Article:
30 OCTOBER 1847, Page 17


Is a clever novel in the smart style. The author is acquainted with ac- tual life, and has observed public events and public men. With a strong bent for exposing social weaknesses or natural vices, he indulges in very little exaggeration against them ; and he has, what is rare in satirists, a genial feeling, displaying kindly characters with as much zest as the fool- ish, mean-spirited, or base. His composition is close, pointed, and full of matter; but he is rather prone to over-illustrate a topic, which gives an appearance of writing artifice. His persons and incidents are mostly such as we meet with in every-day life; forming, in fact, a series of social sketches such as might occur to any one, and deriving their ef- fect from the truth of their lineaments and the manner of their delineation. Apart from the heroine and her concomitants, which are intended to form the mystery and romance of The Bachelor of the Albany, any fami- lies engaged in business, mingling in society, and marrying and giving in marriage, see and do as much as those in the fiction. The romantic part, or at least the part intended for romance, is rather a drag than otherwise. It disturbs the flow of the social sketches, without being either very probable in itself or agreeable in the incidents that conduce to the denouement.

The object of The Bachelor of the Albany is to point the moral, that matt is not to aim at living for himself alone, and that a person who en- deavours to escape from the duties and responsibilities of life will suffer the evils without tasting of the good. This excellent idea is not very effectively developed. Mr. Barker, "the Bachelor," is a man of some twelve or fifteen hundred a year, with a paradoxical and caustic genius, and a temper that seems more bristling than it really is, from his having nourished antipathies and oddities. As a contrast to Barker, we have his friends the Spreads, the beau ideal of an English merchant-family of the older school ; and as a contrast to them, Mr. Narrowsmith, the miserly partner of Mr. Spread, with his wife and daughter. There are also some other natural and lifelike groups,—as the rotund and jovial pluralist of the Irish Church, who embodies its enormities in his own person ; and the Misses Smyly. The upshot of the whole put in motion is, that the Bachelor of the Albany, after being led through a variety of annoying troubles—terrified by the idea of a cubbish nephew who he thinks is advertising for him, elected to Parliament against his will and induced to sit out of spite, plunged into the annoyances of public business, and charged with the responsibility of a guardianship to the daughter of an old friend—is finally married to Laura Smyly, and takes his share of life's duties and business.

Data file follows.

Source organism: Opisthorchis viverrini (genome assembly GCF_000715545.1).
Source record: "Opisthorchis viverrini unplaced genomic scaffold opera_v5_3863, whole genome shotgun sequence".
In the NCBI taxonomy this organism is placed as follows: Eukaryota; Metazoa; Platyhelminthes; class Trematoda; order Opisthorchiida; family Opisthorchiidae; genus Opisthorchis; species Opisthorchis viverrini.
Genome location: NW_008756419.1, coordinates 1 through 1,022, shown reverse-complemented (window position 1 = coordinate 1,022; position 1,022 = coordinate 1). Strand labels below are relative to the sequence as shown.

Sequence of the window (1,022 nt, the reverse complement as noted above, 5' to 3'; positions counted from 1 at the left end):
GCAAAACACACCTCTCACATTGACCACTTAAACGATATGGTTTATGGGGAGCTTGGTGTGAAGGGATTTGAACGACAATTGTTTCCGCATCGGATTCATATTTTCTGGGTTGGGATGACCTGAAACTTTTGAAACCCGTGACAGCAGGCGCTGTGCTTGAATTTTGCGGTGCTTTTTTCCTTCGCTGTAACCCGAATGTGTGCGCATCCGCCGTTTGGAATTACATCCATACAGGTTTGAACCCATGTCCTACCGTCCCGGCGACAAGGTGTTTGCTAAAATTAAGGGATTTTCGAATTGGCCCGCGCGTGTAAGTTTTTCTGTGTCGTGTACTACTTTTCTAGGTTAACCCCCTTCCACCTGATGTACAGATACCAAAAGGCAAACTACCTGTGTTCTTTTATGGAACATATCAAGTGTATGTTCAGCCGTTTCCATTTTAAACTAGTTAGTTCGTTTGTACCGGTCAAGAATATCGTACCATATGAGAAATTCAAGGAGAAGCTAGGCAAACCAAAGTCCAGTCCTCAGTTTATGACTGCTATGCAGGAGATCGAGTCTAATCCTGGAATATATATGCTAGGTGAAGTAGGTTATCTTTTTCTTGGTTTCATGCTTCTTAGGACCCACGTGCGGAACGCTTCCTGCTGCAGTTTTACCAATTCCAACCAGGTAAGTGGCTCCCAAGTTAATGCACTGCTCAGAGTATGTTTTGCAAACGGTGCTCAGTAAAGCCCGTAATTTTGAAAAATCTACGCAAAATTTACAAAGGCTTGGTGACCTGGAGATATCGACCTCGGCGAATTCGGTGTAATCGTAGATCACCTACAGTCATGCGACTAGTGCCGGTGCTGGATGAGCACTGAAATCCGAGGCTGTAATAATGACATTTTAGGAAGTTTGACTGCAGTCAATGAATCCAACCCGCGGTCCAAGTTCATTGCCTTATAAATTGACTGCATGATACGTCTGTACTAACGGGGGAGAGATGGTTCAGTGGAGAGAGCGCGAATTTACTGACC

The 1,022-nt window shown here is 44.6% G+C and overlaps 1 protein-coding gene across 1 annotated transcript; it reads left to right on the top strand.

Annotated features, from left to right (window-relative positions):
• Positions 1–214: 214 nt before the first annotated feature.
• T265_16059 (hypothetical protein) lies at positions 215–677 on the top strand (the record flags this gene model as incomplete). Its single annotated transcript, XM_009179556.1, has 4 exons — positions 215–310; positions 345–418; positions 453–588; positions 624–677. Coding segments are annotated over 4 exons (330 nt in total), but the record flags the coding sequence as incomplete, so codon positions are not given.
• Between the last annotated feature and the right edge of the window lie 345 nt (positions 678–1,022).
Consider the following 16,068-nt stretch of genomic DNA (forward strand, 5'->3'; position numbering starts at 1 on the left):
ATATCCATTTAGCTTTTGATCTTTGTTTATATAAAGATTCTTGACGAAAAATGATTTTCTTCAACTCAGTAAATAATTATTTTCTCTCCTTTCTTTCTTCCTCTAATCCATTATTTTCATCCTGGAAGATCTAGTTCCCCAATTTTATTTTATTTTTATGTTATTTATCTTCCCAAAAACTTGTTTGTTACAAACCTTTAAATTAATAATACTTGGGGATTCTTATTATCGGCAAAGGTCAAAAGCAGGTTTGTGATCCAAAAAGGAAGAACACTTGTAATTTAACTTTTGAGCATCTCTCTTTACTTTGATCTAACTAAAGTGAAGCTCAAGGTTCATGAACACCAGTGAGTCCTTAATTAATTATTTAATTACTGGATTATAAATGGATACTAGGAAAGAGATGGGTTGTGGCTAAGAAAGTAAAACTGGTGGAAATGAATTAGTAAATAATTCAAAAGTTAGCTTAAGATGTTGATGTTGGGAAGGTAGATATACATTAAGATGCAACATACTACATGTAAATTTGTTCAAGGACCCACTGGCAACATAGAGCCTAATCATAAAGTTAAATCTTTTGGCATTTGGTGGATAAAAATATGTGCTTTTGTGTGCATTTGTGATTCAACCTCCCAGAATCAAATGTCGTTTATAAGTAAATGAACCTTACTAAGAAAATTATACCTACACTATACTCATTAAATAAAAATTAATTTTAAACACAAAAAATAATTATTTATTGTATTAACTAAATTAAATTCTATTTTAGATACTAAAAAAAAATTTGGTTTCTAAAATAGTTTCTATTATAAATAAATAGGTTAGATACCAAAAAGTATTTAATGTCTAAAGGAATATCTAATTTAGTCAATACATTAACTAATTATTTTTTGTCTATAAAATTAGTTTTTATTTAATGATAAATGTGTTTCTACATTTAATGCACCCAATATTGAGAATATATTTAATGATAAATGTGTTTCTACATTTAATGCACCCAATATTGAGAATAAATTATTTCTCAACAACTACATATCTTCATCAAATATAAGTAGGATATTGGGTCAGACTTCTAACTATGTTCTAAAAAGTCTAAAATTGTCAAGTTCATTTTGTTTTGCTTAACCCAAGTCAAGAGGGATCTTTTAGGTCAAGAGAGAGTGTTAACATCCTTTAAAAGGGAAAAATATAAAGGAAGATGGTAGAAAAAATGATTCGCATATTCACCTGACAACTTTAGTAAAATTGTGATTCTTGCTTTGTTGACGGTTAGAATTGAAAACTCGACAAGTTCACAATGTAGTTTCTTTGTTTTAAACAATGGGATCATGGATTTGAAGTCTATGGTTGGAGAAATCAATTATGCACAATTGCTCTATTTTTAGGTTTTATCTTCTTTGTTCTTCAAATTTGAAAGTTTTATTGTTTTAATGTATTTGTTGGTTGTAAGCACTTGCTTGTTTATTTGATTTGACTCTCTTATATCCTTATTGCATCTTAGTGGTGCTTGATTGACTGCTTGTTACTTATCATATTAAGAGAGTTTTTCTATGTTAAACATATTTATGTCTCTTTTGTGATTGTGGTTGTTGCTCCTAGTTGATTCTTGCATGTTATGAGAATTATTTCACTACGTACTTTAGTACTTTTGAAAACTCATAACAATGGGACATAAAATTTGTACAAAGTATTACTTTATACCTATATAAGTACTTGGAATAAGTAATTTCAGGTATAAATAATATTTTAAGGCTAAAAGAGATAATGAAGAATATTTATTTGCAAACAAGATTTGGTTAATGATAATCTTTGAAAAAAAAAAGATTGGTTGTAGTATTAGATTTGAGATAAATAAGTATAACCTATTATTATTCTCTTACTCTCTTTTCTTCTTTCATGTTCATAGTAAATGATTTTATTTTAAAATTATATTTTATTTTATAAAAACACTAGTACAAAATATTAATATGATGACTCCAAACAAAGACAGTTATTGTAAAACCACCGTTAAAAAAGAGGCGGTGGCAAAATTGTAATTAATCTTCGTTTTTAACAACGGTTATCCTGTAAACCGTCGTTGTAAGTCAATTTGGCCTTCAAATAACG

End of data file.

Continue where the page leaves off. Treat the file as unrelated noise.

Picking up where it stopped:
In respect of story, The Bachelor of the Albany is not much ; and perhaps events are not the author's strong point.

"Si vis me flere, ciolendum est Primum ipsi tibi." Btrt weeping, or anything else, is vainly attempted for which the author has no vocation. We suspect this writer has little sympathy with the deeper events of life,—if, indeed, depth belongs to contemporary life at all, otherwise than as an exception. Births, marriages, and deaths take place, the same as at any other time, and meetings of creditors show changes of fortune : but action and passion are needed for a story of